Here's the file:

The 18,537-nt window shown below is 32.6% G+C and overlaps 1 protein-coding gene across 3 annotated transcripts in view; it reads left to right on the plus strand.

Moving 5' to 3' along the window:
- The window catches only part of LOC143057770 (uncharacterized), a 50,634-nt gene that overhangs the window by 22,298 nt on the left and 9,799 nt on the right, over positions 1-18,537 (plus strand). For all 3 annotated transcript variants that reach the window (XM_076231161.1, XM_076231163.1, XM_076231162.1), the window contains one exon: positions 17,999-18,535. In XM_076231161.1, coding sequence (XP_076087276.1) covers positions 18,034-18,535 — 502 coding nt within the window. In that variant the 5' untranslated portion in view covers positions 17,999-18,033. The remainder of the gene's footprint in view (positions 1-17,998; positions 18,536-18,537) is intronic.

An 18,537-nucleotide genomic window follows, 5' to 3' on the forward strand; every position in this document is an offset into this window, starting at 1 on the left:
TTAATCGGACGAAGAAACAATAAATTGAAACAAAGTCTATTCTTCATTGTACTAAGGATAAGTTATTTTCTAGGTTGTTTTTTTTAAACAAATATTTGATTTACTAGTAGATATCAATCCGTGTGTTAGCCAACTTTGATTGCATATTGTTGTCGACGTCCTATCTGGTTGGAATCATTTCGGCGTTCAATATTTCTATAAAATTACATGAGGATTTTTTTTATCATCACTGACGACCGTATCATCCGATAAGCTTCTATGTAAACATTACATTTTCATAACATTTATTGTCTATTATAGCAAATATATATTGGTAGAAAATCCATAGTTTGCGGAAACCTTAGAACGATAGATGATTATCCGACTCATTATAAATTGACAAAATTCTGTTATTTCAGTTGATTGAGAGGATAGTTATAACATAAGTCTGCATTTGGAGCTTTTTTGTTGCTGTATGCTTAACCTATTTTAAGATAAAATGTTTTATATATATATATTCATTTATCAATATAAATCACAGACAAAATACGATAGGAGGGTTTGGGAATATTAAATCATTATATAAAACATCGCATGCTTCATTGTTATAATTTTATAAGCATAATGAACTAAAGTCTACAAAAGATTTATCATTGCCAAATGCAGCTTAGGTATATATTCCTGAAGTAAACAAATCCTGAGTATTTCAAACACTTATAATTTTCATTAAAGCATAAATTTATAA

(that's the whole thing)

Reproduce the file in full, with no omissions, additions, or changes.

The 18,537-nt window shown below is 32.6% G+C and overlaps 1 protein-coding gene across 3 annotated transcripts in view; it reads left to right on the plus strand.

Moving 5' to 3' along the window:
- The window catches only part of LOC143057770 (uncharacterized), a 50,634-nt gene that overhangs the window by 22,298 nt on the left and 9,799 nt on the right, over positions 1-18,537 (plus strand). For all 3 annotated transcript variants that reach the window (XM_076231161.1, XM_076231163.1, XM_076231162.1), the window contains one exon: positions 17,999-18,535. In XM_076231161.1, coding sequence (XP_076087276.1) covers positions 18,034-18,535 — 502 coding nt within the window. In that variant the 5' untranslated portion in view covers positions 17,999-18,033. The remainder of the gene's footprint in view (positions 1-17,998; positions 18,536-18,537) is intronic.

An 18,537-nucleotide genomic window follows, 5' to 3' on the forward strand; every position in this document is an offset into this window, starting at 1 on the left:
TTAATCGGACGAAGAAACAATAAATTGAAACAAAGTCTATTCTTCATTGTACTAAGGATAAGTTATTTTCTAGGTTGTTTTTTTTAAACAAATATTTGATTTACTAGTAGATATCAATCCGTGTGTTAGCCAACTTTGATTGCATATTGTTGTCGACGTCCTATCTGGTTGGAATCATTTCGGCGTTCAATATTTCTATAAAATTACATGAGGATTTTTTTTATCATCACTGACGACCGTATCATCCGATAAGCTTCTATGTAAACATTACATTTTCATAACATTTATTGTCTATTATAGCAAATATATATTGGTAGAAAATCCATAGTTTGCGGAAACCTTAGAACGATAGATGATTATCCGACTCATTATAAATTGACAAAATTCTGTTATTTCAGTTGATTGAGAGGATAGTTATAACATAAGTCTGCATTTGGAGCTTTTTTGTTGCTGTATGCTTAACCTATTTTAAGATAAAATGTTTTATATATATATATTCATTTATCAATATAAATCACAGACAAAATACGATAGGAGGGTTTGGGAATATTAAATCATTATATAAAACATCGCATGCTTCATTGTTATAATTTTATAAGCATAATGAACTAAAGTCTACAAAAGATTTATCATTGCCAAATGCAGCTTAGGTATATATTCCTGAAGTAAACAAATCCTGAGTATTTCAAACACTTATAATTTTCATTAAAGCATAAATTTATAA